If you have already submitted a profile but would like to amend it, please send in a completely new version for scanning into our database. If you have not yet supplied a profile but would like to do so, please post it to us as soon as possible.

For more details about what to include in your profile, see the enclosed A4 sheet.

Kate Porter

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Court report
Here is a further instalment of recent cases concerning expert witnesses. Both the judgements summarised here questioned whether the experts called had contributed anything to the trial but expense!

While delivering the judgement of the Court of Appeal in a road traffic case (Liddell -v- Middleton, July 7, 1995), Lord Justice Stuart-Smith deplored the tendency in recent years for parties in such cases to enlist the services of accident reconstruction specialists whether or not their evidence was really needed.

In the case under appeal, the judge trying it had needed to determine what had happened and to deduce from that where the negligence lay and whether it caused the accident. In some road traffic cases, expert evidence was necessary and desirable to assist the judge in reaching primary findings of fact (for example, where there had been no witnesses capable of describing what had happened or in providing information not available to a layman about the speed of a vehicle at the time of its accident). Experts were not entitled, though, to conclude from the statements of eye witnesses that the driver should have sounded his horn – and still less that his driving had been grossly negligent, as had happened in this case. Such matters were for the trial judge to decide, and the opinions of experts on them were entirely irrelevant and inadmissible.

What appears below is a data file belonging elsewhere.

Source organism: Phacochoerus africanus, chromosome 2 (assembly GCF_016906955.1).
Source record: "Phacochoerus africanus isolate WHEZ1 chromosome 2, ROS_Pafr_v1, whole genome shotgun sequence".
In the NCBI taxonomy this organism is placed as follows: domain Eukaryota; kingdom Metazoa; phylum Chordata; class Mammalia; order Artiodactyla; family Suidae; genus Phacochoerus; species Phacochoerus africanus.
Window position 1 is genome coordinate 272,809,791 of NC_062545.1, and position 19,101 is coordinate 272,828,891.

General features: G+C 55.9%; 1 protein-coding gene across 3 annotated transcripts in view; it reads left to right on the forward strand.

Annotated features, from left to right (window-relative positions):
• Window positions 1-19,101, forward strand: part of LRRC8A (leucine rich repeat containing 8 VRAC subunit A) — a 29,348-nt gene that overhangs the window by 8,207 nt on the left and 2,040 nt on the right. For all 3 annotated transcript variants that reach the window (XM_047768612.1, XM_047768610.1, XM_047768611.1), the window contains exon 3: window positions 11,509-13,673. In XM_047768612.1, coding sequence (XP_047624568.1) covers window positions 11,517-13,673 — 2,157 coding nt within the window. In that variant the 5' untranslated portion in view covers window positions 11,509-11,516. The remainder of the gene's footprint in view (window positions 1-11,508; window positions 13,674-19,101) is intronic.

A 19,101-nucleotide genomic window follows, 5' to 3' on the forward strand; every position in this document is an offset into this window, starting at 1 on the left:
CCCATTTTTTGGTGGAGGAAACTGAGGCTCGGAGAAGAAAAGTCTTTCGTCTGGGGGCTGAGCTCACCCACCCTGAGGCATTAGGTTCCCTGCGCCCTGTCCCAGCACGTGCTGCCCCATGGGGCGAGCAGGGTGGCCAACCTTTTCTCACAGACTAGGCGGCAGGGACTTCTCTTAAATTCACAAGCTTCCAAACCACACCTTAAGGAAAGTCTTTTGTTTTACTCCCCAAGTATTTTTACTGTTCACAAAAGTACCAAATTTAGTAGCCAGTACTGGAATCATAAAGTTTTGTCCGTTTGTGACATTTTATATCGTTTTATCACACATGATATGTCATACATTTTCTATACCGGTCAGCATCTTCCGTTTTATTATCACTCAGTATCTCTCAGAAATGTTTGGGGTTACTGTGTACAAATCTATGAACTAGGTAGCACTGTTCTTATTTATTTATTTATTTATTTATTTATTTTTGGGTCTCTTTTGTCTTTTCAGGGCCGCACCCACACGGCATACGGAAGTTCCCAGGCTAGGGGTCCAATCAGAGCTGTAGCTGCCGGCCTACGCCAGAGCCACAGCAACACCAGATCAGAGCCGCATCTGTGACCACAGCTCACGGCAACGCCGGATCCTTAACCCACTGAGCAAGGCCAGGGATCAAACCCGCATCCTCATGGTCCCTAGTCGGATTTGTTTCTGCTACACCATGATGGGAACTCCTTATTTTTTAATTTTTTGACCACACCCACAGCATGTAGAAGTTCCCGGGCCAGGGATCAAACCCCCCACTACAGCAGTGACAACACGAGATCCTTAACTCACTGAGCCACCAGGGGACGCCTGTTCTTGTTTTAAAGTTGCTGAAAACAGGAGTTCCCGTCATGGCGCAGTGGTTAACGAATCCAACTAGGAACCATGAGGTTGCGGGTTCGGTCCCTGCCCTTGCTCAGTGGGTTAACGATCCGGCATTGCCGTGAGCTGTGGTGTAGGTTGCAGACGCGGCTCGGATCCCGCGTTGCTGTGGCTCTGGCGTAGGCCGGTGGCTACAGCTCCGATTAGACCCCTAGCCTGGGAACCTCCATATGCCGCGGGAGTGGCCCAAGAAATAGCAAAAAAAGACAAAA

Lord Justice Stuart-Smith went on to say that in road traffic cases it was the exception rather than the rule that experts should be required. If the plaintiff was legally aided, the Legal Aid Board should not authorise the employment of one without the opinion of counsel as to the necessity of expert evidence; and if the court took the view that expert evidence had been called unnecessarily, it could – and should – invite the taxing master to consider whether the cost of obtaining it had been reasonably incurred.

Last year Lord Justice Staughton was no less forthright while delivering the judgement of the Court of Appeal in Rawlinson -v- Westbrook and another. He noted that while the Rules of the Supreme Court allowed a judge to limit the number of experts who could be called, they did not permit the exclusion of such evidence altogether. As a result, courts were frequently treated to the spectacle of litigants rushing like lemmings to their doom by engaging experts unnecessarily.

In the case under appeal, there had been no need at all for the expert evidence that had been called, and the taxed costs were totally absurd. Both of the parties were chartered surveyors and could have given the relevant evidence themselves. Yet every litigant, or his solicitor, thought that he had to have at least one expert to give evidence for him. To save litigants from that folly, it was suggested that the Rules should be changed to enable courts to refuse to hear any expert evidence at trial.

John Lord

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Tools of the trade
Mr Harry Kenyon’s letter in our last issue has prompted replies from two readers, one in support of his views and the other not.

Dr Malcolm Salter writes: